Then vs. Than: Identifying Misuse and Mastering Usage with Expert Advice

Then vs. than, how to choose the right word? The English language is full of words that look and sound really alike but actually have very different meanings. The words “then” and “than” are only one example: even though they differ by a single letter, they can’t be used to replace each other in a sentence. Many people confuse than vs. then but the difference between the two is pretty straightforward.

“Then,” often used as an adverb, relates to time and sequence of events. It can also function as a noun, representing “that time,” and as an adjective describing a previous status. On the other hand, “than” is employed as a conjunction or preposition, indicating comparison between entities or actions. With these differing roles in mind, it becomes crucial to understand each word’s context in various sentences and expressions.

Then vs. Than: The Main Difference

Then vs. Than: How to Use Than vs. Then Correctly

Then vs. Than: Key Takeaways

Understanding “Then”

  • ‘Then’ refers to time. It is typically an adverb used for sequencing events (e.g., “We went to dinner, then to the movies.”).

Understanding “Than”

  • ‘Than’ is used for making comparisons. It’s a conjunction or preposition that comes into play when you’re talking about differences (e.g., “He is taller than I am.”).

Tips for Remembering

  • Recall that ‘then’ with an e connects to time events, which also has an e.
  • Link ‘than’ with an a to comparison words, such as smaller, greater, or similar.

Then vs. Than: The Meanings

What Does “Then” Mean? 

“Then” is an adverb used to situate actions in time. It can indicate what comes next in a sequence of events, serve as a consequence (often following “if” in conditional sentences), or compare different times.

What Does “Than” Mean?  

“Than” is a conjunction used in comparative statements to introduce the second element of the comparison. It is used to contrast differences in size, quantity, quality, or characteristics between two things.

Then or Than: Usage and Examples

Using Than


Than is a conjunction used in comparisons, often to introduce the second part of an unequal comparison. It enables the reader to understand the relationship between two objects or subjects being compared. For example:

  • She is taller than he is.
  • The book is more interesting than the movie.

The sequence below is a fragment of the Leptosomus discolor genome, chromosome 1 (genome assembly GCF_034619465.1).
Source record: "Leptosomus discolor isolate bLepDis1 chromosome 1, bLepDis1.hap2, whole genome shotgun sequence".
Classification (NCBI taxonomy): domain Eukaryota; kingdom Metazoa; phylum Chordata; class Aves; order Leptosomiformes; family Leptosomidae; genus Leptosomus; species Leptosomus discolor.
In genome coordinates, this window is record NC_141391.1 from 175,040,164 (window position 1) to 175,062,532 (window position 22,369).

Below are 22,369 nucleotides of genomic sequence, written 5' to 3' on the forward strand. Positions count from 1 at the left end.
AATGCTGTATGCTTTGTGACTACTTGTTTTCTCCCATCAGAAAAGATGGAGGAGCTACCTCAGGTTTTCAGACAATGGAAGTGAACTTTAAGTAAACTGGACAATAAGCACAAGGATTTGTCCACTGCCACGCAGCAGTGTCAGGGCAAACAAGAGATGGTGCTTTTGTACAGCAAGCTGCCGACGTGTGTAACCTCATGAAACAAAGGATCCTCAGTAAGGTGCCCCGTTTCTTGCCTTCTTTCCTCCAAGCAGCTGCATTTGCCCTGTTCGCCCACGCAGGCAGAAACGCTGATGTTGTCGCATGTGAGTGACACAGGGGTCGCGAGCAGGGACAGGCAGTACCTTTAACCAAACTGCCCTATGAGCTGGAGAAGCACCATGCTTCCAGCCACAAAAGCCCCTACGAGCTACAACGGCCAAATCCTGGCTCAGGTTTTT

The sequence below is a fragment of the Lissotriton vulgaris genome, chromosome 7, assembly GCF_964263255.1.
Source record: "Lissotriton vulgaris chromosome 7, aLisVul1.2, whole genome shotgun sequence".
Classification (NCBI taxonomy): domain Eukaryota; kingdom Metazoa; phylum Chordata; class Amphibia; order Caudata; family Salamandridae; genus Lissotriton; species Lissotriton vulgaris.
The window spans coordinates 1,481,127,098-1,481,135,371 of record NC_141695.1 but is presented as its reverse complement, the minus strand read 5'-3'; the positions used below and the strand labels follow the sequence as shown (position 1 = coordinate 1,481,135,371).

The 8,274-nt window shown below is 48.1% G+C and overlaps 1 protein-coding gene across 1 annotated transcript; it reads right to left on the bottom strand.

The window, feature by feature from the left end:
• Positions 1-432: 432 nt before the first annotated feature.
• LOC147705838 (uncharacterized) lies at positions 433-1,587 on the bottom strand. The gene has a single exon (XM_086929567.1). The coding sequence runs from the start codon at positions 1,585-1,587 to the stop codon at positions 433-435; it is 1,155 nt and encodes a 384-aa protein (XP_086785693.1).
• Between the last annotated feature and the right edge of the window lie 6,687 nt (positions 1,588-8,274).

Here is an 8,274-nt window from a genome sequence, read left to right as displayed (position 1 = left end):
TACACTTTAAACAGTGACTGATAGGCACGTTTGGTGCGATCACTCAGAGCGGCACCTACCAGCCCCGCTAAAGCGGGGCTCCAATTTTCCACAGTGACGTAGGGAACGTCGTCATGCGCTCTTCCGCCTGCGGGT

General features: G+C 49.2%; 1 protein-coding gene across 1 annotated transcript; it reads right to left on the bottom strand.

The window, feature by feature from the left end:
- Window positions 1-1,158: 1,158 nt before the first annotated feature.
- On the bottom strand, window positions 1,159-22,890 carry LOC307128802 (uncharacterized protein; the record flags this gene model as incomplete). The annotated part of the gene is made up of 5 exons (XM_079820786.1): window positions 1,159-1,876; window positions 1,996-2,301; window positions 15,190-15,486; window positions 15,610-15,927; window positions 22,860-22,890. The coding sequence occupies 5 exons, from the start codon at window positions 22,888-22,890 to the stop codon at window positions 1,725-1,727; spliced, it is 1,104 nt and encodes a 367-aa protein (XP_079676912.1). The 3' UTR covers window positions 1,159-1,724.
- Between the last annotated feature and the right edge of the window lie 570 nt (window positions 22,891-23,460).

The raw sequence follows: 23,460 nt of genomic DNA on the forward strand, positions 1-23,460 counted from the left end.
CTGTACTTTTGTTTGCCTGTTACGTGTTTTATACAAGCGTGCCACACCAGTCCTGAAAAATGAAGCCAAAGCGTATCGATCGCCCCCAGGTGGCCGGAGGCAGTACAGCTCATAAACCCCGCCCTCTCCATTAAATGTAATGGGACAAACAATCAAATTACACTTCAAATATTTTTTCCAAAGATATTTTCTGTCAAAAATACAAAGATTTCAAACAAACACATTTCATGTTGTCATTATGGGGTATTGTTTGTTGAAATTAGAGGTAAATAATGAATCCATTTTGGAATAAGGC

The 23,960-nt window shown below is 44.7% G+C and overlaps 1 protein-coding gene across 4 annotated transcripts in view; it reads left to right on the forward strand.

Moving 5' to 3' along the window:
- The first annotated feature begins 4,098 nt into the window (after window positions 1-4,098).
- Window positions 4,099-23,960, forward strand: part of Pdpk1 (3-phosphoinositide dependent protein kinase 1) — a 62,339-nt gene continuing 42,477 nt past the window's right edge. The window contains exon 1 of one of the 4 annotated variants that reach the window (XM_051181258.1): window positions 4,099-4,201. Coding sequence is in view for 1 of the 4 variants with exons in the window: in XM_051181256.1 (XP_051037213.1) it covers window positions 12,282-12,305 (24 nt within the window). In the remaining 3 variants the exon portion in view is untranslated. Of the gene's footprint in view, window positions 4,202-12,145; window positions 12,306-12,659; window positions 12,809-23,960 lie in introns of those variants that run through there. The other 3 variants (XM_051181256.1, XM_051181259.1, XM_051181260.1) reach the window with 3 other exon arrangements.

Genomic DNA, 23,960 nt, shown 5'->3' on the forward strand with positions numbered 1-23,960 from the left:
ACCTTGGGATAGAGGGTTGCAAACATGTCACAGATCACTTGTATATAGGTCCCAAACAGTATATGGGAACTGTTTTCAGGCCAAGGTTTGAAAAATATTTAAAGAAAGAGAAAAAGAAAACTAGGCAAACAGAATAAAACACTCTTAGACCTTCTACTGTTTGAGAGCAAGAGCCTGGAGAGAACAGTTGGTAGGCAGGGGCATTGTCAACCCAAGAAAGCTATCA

More Than and Other Than

When discussing quantity, “more than” is used to emphasize the difference between two amounts:

  • He has more than 100 books in his collection.

“Other than” is often used to present an alternative option or to make comparisons with exceptions:

  • The red dress looks great, but she decided to wear something other than red.


Than can also express an exception or a contrasting situation:

  • He will eat any fruit except apples.
  • I would rather travel by train than by airplane.

Using Then


Then is often used to indicate a specific point or period in time. This can refer to the past, present, or future. For example:

  • She told me that she would meet me at the park, but then realized she had a doctor’s appointment.
  • In the 1980s, computers were not as advanced as they are now; it was a simpler time back then.


The word then can also be used to demonstrate a consequence, outcome, or result of a specific event or action. It can indicate the natural progression of events or actions as they occur. Examples include:

  • If you don’t study for the test, then you might not pass.
  • Susan finished all her chores and then went out to play with her friends.


Lastly, then can be used to express a sequence of events or actions, illustrating the order in which they took place. Appropriate usage involves making it clear which action occurred before or after another. For instance:

  • First, she boiled the water for tea, then she prepared the teapot and tea cups.
  • He unlocked his car, got inside, and then started the engine.

Tips to Remember Then and Than

Formal and Informal Usage

In both formal and informal writing, it is essential to distinguish between “then” and “than” correctly. “Then” relates to time and sequencing events, while “than” is used for making comparisons. For example, use “then” when referring to a specific time or order (“She finished her work, then went for a walk”), and use “than” when comparing two things (“He is taller than his brother”).

Tricks and Mnemonics

To help remember the appropriate usage of “then” and “than,” consider the following mnemonic devices:

  • Linking letters: Associate the letter ‘e’ in “then” with “time” and the letter ‘a’ in “than” with “comparison.” This can serve as a quick reminder of their respective functions in a sentence.
  • Rhyme: Create a simple, rhyming phrase to help remember the difference. For example, “then is when, than is to compare a hen.”